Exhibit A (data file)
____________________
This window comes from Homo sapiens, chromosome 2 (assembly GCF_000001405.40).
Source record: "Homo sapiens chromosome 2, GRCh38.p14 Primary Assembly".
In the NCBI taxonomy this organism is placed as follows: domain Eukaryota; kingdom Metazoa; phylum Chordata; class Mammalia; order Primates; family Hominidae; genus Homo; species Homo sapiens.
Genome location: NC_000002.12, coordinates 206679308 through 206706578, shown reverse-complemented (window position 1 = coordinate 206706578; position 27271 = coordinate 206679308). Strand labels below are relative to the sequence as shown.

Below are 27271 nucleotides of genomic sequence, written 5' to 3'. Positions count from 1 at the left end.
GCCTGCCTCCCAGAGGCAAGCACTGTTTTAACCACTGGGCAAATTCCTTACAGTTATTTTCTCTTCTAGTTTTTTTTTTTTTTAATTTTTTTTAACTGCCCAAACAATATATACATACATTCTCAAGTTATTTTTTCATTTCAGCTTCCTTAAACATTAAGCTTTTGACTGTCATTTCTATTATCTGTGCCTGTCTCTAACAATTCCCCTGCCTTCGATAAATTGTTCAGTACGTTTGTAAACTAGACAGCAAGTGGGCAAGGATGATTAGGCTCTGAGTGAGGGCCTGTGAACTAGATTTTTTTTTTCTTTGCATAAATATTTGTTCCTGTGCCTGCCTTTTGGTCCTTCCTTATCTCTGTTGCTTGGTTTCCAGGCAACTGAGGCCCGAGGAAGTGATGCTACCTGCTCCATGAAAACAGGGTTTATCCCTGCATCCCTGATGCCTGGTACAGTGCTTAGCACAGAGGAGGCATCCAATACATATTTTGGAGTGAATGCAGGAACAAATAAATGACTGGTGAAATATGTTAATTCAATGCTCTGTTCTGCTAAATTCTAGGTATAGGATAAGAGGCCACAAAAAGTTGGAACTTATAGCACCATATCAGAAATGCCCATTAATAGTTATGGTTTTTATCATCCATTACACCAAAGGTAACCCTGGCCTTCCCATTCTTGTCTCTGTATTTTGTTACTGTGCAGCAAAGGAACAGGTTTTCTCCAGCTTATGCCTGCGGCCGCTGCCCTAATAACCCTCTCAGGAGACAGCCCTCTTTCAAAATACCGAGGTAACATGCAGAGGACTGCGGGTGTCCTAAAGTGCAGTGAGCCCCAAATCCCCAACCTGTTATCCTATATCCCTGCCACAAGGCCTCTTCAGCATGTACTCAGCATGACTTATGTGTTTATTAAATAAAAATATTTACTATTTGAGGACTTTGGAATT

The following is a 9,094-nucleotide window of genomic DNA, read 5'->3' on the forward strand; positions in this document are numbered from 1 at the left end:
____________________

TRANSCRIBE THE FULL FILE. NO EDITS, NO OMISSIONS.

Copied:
This window comes from Homo sapiens, chromosome 2 (assembly GCF_000001405.40).
Source record: "Homo sapiens chromosome 2, GRCh38.p14 Primary Assembly".
In the NCBI taxonomy this organism is placed as follows: domain Eukaryota; kingdom Metazoa; phylum Chordata; class Mammalia; order Primates; family Hominidae; genus Homo; species Homo sapiens.
Genome location: NC_000002.12, coordinates 206679308 through 206706578, shown reverse-complemented (window position 1 = coordinate 206706578; position 27271 = coordinate 206679308). Strand labels below are relative to the sequence as shown.

Below are 27271 nucleotides of genomic sequence, written 5' to 3'. Positions count from 1 at the left end.
GCCTGCCTCCCAGAGGCAAGCACTGTTTTAACCACTGGGCAAATTCCTTACAGTTATTTTCTCTTCTAGTTTTTTTTTTTTTTAATTTTTTTTAACTGCCCAAACAATATATACATACATTCTCAAGTTATTTTTTCATTTCAGCTTCCTTAAACATTAAGCTTTTGACTGTCATTTCTATTATCTGTGCCTGTCTCTAACAATTCCCCTGCCTTCGATAAATTGTTCAGTACGTTTGTAAACTAGACAGCAAGTGGGCAAGGATGATTAGGCTCTGAGTGAGGGCCTGTGAACTAGATTTTTTTTTTCTTTGCATAAATATTTGTTCCTGTGCCTGCCTTTTGGTCCTTCCTTATCTCTGTTGCTTGGTTTCCAGGCAACTGAGGCCCGAGGAAGTGATGCTACCTGCTCCATGAAAACAGGGTTTATCCCTGCATCCCTGATGCCTGGTACAGTGCTTAGCACAGAGGAGGCATCCAATACATATTTTGGAGTGAATGCAGGAACAAATAAATGACTGGTGAAATATGTTAATTCAATGCTCTGTTCTGCTAAATTCTAGGTATAGGATAAGAGGCCACAAAAAGTTGGAACTTATAGCACCATATCAGAAATGCCCATTAATAGTTATGGTTTTTATCATCCATTACACCAAAGGTAACCCTGGCCTTCCCATTCTTGTCTCTGTATTTTGTTACTGTGCAGCAAAGGAACAGGTTTTCTCCAGCTTATGCCTGCGGCCGCTGCCCTAATAACCCTCTCAGGAGACAGCCCTCTTTCAAAATACCGAGGTAACATGCAGAGGACTGCGGGTGTCCTAAAGTGCAGTGAGCCCCAAATCCCCAACCTGTTATCCTATATCCCTGCCACAAGGCCTCTTCAGCATGTACTCAGCATGACTTATGTGTTTATTAAATAAAAATATTTACTATTTGAGGACTTTGGAATT

The following is a 9,094-nucleotide window of genomic DNA, read 5'->3' on the forward strand; positions in this document are numbered from 1 at the left end: